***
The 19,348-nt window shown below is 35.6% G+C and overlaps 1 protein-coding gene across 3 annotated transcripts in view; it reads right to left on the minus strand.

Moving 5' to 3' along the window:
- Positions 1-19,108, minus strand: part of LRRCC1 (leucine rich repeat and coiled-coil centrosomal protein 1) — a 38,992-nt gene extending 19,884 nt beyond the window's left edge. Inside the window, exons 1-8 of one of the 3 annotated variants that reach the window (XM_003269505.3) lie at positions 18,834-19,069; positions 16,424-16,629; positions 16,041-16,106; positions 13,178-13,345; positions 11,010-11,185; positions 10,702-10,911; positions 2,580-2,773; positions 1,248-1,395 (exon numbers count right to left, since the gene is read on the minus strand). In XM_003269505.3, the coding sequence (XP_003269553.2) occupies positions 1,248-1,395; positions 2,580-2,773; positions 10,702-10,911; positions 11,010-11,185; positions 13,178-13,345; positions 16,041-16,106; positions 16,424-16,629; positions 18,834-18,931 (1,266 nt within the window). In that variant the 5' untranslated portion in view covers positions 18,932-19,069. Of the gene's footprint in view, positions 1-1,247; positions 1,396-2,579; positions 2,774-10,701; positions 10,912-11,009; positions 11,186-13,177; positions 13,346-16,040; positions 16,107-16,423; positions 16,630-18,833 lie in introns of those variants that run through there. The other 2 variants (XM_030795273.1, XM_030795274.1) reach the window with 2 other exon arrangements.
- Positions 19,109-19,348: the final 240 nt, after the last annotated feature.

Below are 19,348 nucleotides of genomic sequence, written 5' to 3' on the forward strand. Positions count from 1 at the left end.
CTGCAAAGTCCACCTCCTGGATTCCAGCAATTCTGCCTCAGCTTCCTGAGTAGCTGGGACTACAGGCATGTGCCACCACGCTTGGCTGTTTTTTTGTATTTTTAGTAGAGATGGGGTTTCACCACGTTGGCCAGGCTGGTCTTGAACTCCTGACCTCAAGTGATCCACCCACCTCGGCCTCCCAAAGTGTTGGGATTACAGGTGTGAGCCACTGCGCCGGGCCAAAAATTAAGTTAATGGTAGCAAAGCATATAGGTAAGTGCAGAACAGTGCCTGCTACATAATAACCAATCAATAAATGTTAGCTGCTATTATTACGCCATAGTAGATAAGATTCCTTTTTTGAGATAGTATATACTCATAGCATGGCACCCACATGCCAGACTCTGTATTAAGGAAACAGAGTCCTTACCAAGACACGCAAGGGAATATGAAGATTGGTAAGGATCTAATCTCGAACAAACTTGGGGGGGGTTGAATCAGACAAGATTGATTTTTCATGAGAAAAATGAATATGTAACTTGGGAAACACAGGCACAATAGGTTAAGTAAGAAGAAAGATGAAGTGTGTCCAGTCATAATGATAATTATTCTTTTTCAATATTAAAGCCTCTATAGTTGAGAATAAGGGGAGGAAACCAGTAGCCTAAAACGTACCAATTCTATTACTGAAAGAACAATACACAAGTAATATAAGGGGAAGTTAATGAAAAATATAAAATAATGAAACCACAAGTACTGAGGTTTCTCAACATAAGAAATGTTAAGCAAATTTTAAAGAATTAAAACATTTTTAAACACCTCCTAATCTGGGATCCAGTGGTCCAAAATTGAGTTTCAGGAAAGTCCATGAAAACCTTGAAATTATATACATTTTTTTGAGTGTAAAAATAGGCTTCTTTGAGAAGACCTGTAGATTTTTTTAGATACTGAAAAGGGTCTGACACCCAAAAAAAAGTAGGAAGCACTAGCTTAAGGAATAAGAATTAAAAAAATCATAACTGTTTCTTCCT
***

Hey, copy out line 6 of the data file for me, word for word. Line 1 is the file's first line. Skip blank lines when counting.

CTGCAAAGTCCACCTCCTGGATTCCAGCAATTCTGCCTCAGCTTCCTGAGTAGCTGGGACTACAGGCATGTGCCACCACGCTTGGCTGTTTTTTTGTATTTTTAGTAGAGATGGGGTTTCACCACGTTGGCCAGGCTGGTCTTGAACTCCTGACCTCAAGTGATCCACCCACCTCGGCCTCCCAAAGTGTTGGGATTACAGGTGTGAGCCACTGCGCCGGGCCAAAAATTAAGTTAATGGTAGCAAAGCATATAGGTAAGTGCAGAACAGTGCCTGCTACATAATAACCAATCAATAAATGTTAGCTGCTATTATTACGCCATAGTAGATAAGATTCCTTTTTTGAGATAGTATATACTCATAGCATGGCACCCACATGCCAGACTCTGTATTAAGGAAACAGAGTCCTTACCAAGACACGCAAGGGAATATGAAGATTGGTAAGGATCTAATCTCGAACAAACTTGGGGGGGGTTGAATCAGACAAGATTGATTTTTCATGAGAAAAATGAATATGTAACTTGGGAAACACAGGCACAATAGGTTAAGTAAGAAGAAAGATGAAGTGTGTCCAGTCATAATGATAATTATTCTTTTTCAATATTAAAGCCTCTATAGTTGAGAATAAGGGGAGGAAACCAGTAGCCTAAAACGTACCAATTCTATTACTGAAAGAACAATACACAAGTAATATAAGGGGAAGTTAATGAAAAATATAAAATAATGAAACCACAAGTACTGAGGTTTCTCAACATAAGAAATGTTAAGCAAATTTTAAAGAATTAAAACATTTTTAAACACCTCCTAATCTGGGATCCAGTGGTCCAAAATTGAGTTTCAGGAAAGTCCATGAAAACCTTGAAATTATATACATTTTTTTGAGTGTAAAAATAGGCTTCTTTGAGAAGACCTGTAGATTTTTTTAGATACTGAAAAGGGTCTGACACCCAAAAAAAAGTAGGAAGCACTAGCTTAAGGAATAAGAATTAAAAAAATCATAACTGTTTCTTCCT